Jennifer Stile was apprehensive when she found out that training classes for her puppy Josie would be moving online because of the pandemic says the article, ‘Virtual training can be good for trainers, owners and dogs’ by Linda Lombardi.

“Initially I said I’d wait till it’s over,” says Stile, who was taking a class at My Fantastic Friend in Ellicott City, Maryland. “But then I realized that it wasn’t going to be over fast enough, and I knew I needed to train my dog and I didn’t have the tools to do that without help.”

So she took the plunge — and she’s glad she did.

“I’d been trying to watch YouTube videos and do it on my own, but I wasn’t getting that instant feedback, knowing if I was doing it correctly,” she says. “Having that feedback from a trainer who was invested in me and my dog and getting to know my dog, it was much more successful than I thought.”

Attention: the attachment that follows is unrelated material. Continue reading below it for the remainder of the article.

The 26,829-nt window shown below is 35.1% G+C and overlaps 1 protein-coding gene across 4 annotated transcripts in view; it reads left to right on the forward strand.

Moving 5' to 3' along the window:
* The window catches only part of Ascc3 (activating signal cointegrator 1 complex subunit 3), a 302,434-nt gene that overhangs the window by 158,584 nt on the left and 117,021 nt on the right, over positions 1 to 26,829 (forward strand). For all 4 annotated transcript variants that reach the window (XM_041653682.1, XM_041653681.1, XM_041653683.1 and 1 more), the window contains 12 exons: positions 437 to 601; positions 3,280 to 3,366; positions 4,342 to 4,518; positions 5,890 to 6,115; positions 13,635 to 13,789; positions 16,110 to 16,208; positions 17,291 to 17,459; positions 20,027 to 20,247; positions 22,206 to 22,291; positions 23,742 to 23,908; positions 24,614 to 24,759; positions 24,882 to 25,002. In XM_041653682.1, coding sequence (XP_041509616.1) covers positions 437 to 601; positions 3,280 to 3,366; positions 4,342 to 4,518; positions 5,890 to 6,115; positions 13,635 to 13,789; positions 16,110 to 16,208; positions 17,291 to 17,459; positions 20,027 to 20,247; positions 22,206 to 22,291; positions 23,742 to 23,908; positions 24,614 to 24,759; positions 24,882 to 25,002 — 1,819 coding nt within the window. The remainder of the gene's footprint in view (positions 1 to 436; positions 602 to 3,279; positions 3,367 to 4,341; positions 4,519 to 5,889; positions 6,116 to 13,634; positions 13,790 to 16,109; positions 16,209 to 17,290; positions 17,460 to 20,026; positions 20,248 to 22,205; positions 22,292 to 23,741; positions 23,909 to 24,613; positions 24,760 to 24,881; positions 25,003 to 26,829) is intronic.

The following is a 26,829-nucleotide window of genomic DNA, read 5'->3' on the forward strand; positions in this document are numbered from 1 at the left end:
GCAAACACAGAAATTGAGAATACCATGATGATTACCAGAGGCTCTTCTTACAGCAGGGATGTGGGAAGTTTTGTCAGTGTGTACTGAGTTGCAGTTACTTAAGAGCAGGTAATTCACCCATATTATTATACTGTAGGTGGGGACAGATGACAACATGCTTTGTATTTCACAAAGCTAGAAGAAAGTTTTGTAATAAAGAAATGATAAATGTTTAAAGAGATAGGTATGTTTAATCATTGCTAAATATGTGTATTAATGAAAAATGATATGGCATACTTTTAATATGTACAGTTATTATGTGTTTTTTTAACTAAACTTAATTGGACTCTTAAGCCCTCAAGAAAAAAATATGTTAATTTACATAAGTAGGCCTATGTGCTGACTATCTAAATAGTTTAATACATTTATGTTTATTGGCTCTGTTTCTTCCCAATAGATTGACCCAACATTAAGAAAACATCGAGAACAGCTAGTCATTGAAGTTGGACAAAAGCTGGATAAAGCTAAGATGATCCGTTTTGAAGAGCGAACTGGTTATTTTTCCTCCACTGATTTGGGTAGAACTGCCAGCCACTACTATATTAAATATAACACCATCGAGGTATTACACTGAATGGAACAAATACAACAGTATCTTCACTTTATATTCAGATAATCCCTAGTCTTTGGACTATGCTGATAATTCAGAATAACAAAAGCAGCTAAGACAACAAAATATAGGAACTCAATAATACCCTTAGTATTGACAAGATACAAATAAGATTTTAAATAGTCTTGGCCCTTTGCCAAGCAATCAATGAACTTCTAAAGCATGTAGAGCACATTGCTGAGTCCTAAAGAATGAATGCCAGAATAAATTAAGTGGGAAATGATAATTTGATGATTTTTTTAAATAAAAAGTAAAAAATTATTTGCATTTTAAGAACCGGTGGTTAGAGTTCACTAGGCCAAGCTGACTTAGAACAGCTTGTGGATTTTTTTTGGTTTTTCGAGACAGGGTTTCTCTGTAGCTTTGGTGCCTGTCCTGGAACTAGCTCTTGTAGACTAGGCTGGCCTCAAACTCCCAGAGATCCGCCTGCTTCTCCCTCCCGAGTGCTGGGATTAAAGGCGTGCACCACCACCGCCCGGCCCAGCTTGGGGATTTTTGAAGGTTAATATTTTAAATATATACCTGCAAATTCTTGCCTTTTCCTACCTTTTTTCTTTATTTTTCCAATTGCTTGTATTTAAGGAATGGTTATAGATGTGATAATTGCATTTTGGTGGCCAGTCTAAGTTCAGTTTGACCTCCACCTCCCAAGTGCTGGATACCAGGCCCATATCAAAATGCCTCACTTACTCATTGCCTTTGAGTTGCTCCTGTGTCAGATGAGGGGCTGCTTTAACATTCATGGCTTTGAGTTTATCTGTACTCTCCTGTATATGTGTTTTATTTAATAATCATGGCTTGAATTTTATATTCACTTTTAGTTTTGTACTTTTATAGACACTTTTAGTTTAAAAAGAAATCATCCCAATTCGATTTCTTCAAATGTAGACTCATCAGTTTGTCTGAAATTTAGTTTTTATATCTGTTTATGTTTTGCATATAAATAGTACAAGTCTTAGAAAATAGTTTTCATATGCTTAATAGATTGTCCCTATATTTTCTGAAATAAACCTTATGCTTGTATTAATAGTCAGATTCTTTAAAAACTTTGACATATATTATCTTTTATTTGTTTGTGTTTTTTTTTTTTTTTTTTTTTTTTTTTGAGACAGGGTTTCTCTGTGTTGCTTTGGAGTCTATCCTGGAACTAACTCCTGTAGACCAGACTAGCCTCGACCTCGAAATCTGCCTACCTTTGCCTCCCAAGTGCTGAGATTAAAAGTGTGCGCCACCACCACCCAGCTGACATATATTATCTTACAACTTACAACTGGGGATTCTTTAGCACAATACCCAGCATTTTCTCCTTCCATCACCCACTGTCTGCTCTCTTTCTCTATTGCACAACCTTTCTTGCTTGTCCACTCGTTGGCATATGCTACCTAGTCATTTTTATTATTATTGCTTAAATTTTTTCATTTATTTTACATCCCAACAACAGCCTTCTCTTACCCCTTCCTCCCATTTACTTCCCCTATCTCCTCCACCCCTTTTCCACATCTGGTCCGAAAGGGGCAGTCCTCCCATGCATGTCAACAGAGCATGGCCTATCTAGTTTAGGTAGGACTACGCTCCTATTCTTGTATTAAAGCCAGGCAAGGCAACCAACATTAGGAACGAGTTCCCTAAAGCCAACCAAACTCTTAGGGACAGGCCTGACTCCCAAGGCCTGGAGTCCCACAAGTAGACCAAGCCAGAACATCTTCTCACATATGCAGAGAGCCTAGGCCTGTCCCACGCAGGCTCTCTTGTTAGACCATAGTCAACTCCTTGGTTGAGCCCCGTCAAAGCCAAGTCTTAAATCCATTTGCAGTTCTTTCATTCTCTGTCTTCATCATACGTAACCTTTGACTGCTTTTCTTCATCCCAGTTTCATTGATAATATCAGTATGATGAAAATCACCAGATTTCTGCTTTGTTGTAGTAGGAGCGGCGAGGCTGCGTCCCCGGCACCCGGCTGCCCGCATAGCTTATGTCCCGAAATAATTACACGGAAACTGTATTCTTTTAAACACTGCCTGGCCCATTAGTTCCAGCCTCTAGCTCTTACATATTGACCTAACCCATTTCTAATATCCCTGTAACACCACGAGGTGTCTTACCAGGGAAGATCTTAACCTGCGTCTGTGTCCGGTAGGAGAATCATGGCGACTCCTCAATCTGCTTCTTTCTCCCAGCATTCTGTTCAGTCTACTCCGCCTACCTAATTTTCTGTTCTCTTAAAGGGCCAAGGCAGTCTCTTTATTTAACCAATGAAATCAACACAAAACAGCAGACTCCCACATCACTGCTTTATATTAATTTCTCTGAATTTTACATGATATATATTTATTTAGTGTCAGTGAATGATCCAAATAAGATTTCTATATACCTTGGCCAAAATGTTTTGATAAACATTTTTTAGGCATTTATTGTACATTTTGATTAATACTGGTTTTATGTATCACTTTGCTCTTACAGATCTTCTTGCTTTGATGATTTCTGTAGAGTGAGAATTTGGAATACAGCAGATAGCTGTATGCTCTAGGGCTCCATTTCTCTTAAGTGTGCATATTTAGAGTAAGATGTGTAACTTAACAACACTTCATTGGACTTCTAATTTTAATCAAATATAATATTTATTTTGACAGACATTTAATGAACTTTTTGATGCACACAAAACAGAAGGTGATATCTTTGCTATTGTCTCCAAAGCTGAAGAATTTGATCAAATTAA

“People make progress more quickly, which I think is encouraging for them, and it’s more efficient,” says Kelly Lee of Dog Kind Training in Davis, California. “And many dogs who could never do an in-person class can come to these because they’re still in their comfort zone.”

Maura Knestout found that to be true for her terrier mix Mia. “An in-person group class wouldn’t have worked out for us, because she wouldn’t have been able to focus,” she says. “Doing the group class online, I was able to see the other dogs, and see how their handlers were working with them, but we were in our own space, so she could focus better.”

It can be less distracting for the people, as well: They can focus on what is being taught without having to worry about wrangling their dog in an overstimulating environment.

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